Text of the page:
Display pictures, or write up, the words you are using.
One class member comes up to the front and points at one
of the words – for example the car.  The class ask the
question form you wish to practise in unison, such as
"Have you got a car?" The person behind the blanket replies "Yes
I have, or no I haven't", or "True" or "False", or they
answer the question as appropriate according to the
language you are teaching.

The class see how many questions they need to ask each
time. Alternatively you could divide them into two teams
and each team tries to guess in fewer goes than the other
one.

Question practise – small class 

Each class member in turn asks a question and hopes to be
the one to guess correctly.  For example, the first
student asks, "Have you got a car?"  Answer, "No, I
haven't".  The second student asks, "Have you got a
plane?" etc. until the answer is "yes I have."  You can give
points if you wish.  If you only have one or two students then
join in the game with them.

Here are some examples of questions you could practise
with transport vocabulary: "Is it the car?" "Are you going by
car?" "Have you got a car?" "Do you have a car?" "Can you
drive a car?" "Are you buying a car?" "Are you going to
buy a car?" "Will you buy a car?" "Did you buy a car?" "Have
you bought a car?" "Did you go by car?"

And here are some more questions you could practise if you
used countries: "Are you from China?" "Are you Chinese?"
"Do you like China?" "Do you like Chinese food?" "Have you
been to China?" "Are you going to China?" etc.

And here are some questions you could practise with animal
vocabulary: "Do you like fish?" "Do you eat fish?" "Are
you a fish?" "Is it a fish?" "Are there any fish at the zoo?"
"Have you seen a fish?" "Have you eaten fish?" "Did you
see a fish?" (when you went to Africa?) "Would you eat a
fish?" "Could it be a fish?" "Have you been eaten by a fish?"
etc.

As you can see you can adapt this game to ask any
question.

Think of the question form you would like to practise and
then pick some vocabulary that goes well with that
question
form. 


4. Sentence practise

Instead of questions, play as above but using sentences.

Here are some examples using the countries theme:

You're in China. You're Chinese. You are going to China.
You have been to China. You went to China. You speak
Chinese. I'll see you in China. You're in China, aren't
you? You've been to China, haven't you? You said you were
going to China.


If you like this game, remember that there are 101 great
games in my book 101 Teaching English Games for Children.
There are games for speaking like this one, and also many
games for listening, spelling and writing.

See http://www.teachingenglishgames.com/4-12.htm to find
out more.


5. A lively variant

Here is a rather more lively variant on this game:

One child goes behind the blanket and the class all say
this rhyme together – quickly and rhythmically if
possible.


What is it?  What is it?  What could it be? What is it?
What is it?  One two three.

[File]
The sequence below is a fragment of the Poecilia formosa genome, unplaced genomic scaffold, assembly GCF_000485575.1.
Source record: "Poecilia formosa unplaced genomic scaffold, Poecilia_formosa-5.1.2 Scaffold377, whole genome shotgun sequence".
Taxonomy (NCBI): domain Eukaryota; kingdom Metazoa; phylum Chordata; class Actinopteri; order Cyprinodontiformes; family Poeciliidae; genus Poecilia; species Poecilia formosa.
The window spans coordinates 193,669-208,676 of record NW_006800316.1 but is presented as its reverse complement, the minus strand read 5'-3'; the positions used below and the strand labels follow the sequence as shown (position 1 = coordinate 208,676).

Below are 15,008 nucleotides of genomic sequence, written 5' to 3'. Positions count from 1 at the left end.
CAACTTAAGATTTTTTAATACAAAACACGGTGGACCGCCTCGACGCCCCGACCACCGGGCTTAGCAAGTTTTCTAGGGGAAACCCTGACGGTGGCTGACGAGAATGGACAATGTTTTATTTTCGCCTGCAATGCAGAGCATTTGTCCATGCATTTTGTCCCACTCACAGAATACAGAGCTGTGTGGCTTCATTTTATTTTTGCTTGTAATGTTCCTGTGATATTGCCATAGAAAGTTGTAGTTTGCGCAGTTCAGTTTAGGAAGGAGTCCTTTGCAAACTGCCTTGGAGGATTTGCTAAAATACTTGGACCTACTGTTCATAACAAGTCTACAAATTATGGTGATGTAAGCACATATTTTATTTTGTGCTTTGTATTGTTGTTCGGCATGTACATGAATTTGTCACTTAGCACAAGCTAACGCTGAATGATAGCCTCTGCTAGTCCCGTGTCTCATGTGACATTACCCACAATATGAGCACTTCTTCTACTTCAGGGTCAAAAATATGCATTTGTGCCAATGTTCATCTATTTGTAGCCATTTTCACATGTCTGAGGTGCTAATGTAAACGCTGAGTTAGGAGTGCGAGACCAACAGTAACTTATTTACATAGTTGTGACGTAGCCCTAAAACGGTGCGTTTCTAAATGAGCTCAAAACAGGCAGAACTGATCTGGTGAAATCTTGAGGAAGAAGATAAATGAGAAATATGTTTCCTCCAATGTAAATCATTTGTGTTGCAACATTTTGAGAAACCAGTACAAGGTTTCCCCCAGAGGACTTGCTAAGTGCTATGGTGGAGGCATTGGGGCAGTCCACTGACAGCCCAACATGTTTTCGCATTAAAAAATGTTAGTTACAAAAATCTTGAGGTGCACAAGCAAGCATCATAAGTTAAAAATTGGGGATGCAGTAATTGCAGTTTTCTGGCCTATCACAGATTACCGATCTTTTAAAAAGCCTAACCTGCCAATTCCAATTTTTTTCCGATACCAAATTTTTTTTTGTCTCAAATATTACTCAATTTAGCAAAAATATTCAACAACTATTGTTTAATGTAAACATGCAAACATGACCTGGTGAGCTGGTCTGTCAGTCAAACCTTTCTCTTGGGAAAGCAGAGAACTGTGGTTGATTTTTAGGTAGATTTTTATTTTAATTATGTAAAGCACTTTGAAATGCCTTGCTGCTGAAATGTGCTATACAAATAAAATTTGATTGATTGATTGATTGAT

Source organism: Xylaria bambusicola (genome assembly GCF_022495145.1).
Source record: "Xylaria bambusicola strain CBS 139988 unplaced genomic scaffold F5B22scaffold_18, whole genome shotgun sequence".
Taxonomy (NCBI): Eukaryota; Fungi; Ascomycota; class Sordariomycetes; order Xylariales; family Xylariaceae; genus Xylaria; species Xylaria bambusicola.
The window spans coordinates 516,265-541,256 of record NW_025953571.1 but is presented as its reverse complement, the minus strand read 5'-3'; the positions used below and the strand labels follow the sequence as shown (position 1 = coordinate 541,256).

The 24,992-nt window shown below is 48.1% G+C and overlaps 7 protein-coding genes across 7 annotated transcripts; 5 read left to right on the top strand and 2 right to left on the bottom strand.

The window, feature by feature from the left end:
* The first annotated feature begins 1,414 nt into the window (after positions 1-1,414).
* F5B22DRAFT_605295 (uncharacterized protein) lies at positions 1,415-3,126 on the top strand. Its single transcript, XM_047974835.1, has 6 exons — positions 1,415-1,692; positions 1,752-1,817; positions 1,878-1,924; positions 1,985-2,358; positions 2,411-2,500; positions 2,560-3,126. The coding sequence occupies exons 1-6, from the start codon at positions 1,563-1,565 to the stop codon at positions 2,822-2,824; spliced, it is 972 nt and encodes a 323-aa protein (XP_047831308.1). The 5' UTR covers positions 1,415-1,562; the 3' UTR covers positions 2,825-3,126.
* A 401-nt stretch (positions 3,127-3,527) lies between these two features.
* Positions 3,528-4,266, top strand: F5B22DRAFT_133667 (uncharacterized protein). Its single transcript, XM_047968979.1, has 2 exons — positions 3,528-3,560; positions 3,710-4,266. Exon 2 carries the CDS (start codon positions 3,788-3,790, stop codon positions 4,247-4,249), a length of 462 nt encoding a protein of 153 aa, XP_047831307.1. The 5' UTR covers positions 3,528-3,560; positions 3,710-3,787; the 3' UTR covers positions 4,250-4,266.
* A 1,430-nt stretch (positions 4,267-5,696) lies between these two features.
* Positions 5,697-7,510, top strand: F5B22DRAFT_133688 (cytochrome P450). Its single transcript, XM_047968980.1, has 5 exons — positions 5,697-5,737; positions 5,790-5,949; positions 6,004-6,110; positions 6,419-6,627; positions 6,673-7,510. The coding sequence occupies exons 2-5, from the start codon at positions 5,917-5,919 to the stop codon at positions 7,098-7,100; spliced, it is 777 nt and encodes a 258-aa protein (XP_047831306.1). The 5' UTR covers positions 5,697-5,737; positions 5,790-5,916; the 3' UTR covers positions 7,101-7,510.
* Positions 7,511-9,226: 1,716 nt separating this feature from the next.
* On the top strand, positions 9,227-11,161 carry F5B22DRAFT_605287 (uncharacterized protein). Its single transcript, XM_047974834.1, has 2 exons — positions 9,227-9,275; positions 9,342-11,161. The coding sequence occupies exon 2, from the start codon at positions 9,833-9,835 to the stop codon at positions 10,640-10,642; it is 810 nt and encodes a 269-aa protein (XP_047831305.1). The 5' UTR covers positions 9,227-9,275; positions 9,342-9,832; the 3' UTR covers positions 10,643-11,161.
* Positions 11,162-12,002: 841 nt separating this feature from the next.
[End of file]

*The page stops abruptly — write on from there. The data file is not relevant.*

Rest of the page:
It helps if the children clap on the 'what', 'what',
'what'
and 'be' And on the 'what', 'what'; 'one', and 'three'.

By the time the class reach 'three' the person behind the
blanket MUST be standing on their chosen card.  After the
class have pronounced the word three they are free to call
out any possible word.  Each class member can only call
out one word but they can all call their words out together.
There will be some noise!  As soon as the child behind the
blanket hears the correct word they jump out and all those
who called out that word award themselves points (mass
cheating no doubt, but I shouldn't pay attention to it).
The next child up to go behind the curtain heads over
there while the class immediately start up the rhyme again.  The
pace should be fast and exciting with no time in between
rounds. 

You can replace the simple rhyme above with one that you
make up, which may include the sentence or question
structure you wish to practise, or it may be a rhyme with
some vocabulary you would like to reinforce. Here is an
example: Travel on a bus, Travel on a train. Ride on a
bicycle, Fly in a plane.

When played well this game is really pretty noisy and fun,
and the children have a chance to repeat the same words
over and over so they will remember them.

You might want to teach the rhyme in a previous lesson,
and you can use it again in all sorts of other games.  The
first time you play start slowly, and pick up the pace as
and when your class understand what is happening.  When
you play it again in future lessons – using the same words
if you are revising, or using a new set of words, you'll find
that you can pick the pace up another notch.



6. Materials for you to try this game

You can use any pictures or word flash cards you may
already have to play The Blanket Game.  In addition I have
prepared a set of picture and words cards for you using
transport. 

You can download these materials free at:

http://www.teachingenglishgames.com/games/blanketgame.htm

PS.  I have included a bingo set for transport in the
materials as well, as an extra free bonus.  For full
instructions and ideas on how to play bingo please treat
yourself to a copy of my ebook,  English Language Games
for Children, available on
www.teachingenglishgames.com/4-12.htm


7. Reading and spelling

Please see sections 1-5 for how to play,  for ideas on
using the game, and for where to get your materials.

Use word flashcards instead of pictures.  This allows the
children to read the words and become familiar
subconsciously with the spelling.


8. Tell a friend

If you know someone who would like this game, feel free to
let them know here:

http://www.teachingenglishgames.com/tellafriend.htm

I hope you enjoy using this game in class.

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1 comments: